Psych: “In For A Penny…”
B

Psych: “In For A Penny…”

B

Psych

“In For A Penny…”

Season 6, Episode 7

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Since the beginning of this season, Psych has taken the now-public relationship between Shawn and Juliet for granted. After the polygraph test with Lassiter in the season première, the moment the inevitable romantic pairing was outed to the rest of the characters for good, the show shunted it to the background. Juliet hasn’t been featured for much of an episode this season until now, and bringing in William Shatner to play her absent, con-man father invigorated the comic aspects of Psych as guest stars tend to do—Molly Ringwald, Kristy Swanson, and Malcolm McDowell have all carried that torch so far this season. Still, the best episodes of Psych for me manage to balance fast-paced wit with a tiny kernel of melancholic drama. When Shawn deals with his own family issues or Lassiter confronts his failed marriage and loneliness, it makes the characters more sympathetic and relatable, instead of just inherently likable.

To that effect, “In For A Penny… ” executed a great many joke sequences at a high level, but stumbled when it came to an emotional payoff. Psych has done so much blatant stunt-casting that it hardly seems necessary to call William Shatner by his character’s name, Frank. He’s there to deliver lines in his usual cadence, taking pauses at random intervals and making references to credit cards and used-car websites. I was surprised that the show went for the commercial angle and left out Star Trek or T.J. Hooker jokes. However, it did leave room for more banter between Gus and Shawn, and this week seemed to have more laughs when those two were bickering with Frank, Lassie, or Juliet in the room with them.

Shatner holds his own with Hill and Roday in witty exchanges, and Frank’s skills as a con man aiding the Santa Barbara police made me laugh consistently. Lassiter is easily won over when Frank’s advice starts paying dividends, and I really liked how Shawn was always a step ahead of Frank, realizing that the coin heist was all a diversion, and then coming back again at the end of the episode to nag Shatner again about the fake recovered coin.

Shawn and Gus have always been the central partnership of the show, with Shawn’s increasingly complicated romantic entanglement with Juliet taking a back seat. Now that they’re actually a couple though, it would be nice for the show to actually fulfill the promise of all the sexual tension built up from the previous five seasons and depict Shawn and Juliet in a satisfying relationship. Right now, Shawn seems to only irritate Juliet to the point where I can’t quite figure out why she’s still with him. He disobeys her very simple wishes under the guise of “knowing women,” and even though everything works out in the end because this is Psych and the case has to be solved within 45 minutes, Juliet gets caught playing mother and babysitter way more often than she gets to be co-worker or girlfriend. That doesn’t bode well for the relationship going forward.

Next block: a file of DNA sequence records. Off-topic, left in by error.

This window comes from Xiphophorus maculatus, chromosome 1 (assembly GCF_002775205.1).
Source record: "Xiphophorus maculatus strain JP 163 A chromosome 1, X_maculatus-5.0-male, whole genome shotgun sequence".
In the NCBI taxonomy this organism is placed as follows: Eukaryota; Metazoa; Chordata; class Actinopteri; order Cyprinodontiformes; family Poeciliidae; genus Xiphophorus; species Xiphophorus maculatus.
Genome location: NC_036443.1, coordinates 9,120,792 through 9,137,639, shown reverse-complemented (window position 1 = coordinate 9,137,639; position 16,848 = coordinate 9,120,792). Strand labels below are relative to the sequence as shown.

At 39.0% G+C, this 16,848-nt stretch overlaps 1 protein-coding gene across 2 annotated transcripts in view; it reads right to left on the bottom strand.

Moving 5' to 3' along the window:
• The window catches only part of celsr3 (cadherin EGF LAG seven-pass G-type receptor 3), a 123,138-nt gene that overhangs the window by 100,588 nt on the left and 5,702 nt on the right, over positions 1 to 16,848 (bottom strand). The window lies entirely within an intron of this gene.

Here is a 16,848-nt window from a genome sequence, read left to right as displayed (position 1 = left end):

I was also a bit disappointed that the daddy issues Juliet and Shawn both faced didn’t get churned up even more. Henry was barely even a bit player, appearing in a cameo role standing in the police station for a few shots, and didn’t even get to interact with Shatner, which seemed like a golden opportunity for scenery chewing and a witty conversation about how they each “failed” their respective child. Frank was an absent father for Juliet, while Henry was ever-present. Shawn deals with his father’s overbearing moral teachings in little bits over the course of the entire series, but springing Juliet’s father around her 30th birthday in such a way that doesn’t confront her own vastly different daddy issues was a missed opportunity. Shawn’s few lines that refer back to not speaking with his father, in addition to Juliet’s speeches, only go halfway to some kind of emotional revelation. Frank tells Shawn he’s proud of him right in front of Henry, but he only says one line about being Shawn’s little-league coach. There was so much more to delve into here between Shawn and Juliet’s separate issues with their fathers that even a successfully funny crime of the week couldn’t counterbalance the gaping emotional hole.

The big speech in the surveillance van at the end of the episode tries to tie everything up succinctly, showing Frank in a sympathetic light and re-characterizing him as distant, but not absent, shoved all of the fatherly reconciliation Shawn and Henry went through into a few minutes. The contrast between those two father-child relationships hurt the Frank and Juliet plot, but that half-baked emotional plot didn’t destroy what was a very funny episode overall.

Stray observations:

  • The “great oxygen drought” bit that led to Gus and Shawn holding their breath worked nicely, especially how it ended on Lassiter pointing to the two of them and saying “Idiots,” followed by Juliet’s agreement.
  • Shawn deals with the “woman say one thing, so I should do the exact opposite” approach in the most stereotypical fashion possible, but I didn’t expect it to lead him and Gus to the golf course.
  • Neither Shawn nor Gus can drink Scotch. Why am I not surprised?
  • Shatner can tell Gus is single, and takes little shots at him for it over the course of the episode. Those were pretty damn funny.
  • Shawn mashing up Good Will Hunting and The Town was probably my favorite joke of the episode. Gus’ Irish Mr. Ed accent was a highlight as well.
  • “This is my partner, Ingle Woods.”
  • “I’ll write an anonymous letter.”
  • “Foghorn needs Leghorn.” “They’re the same rooster, Shawn.”
  • “We’ll take the two nickels… ” 
Filed Under: TV, Psych

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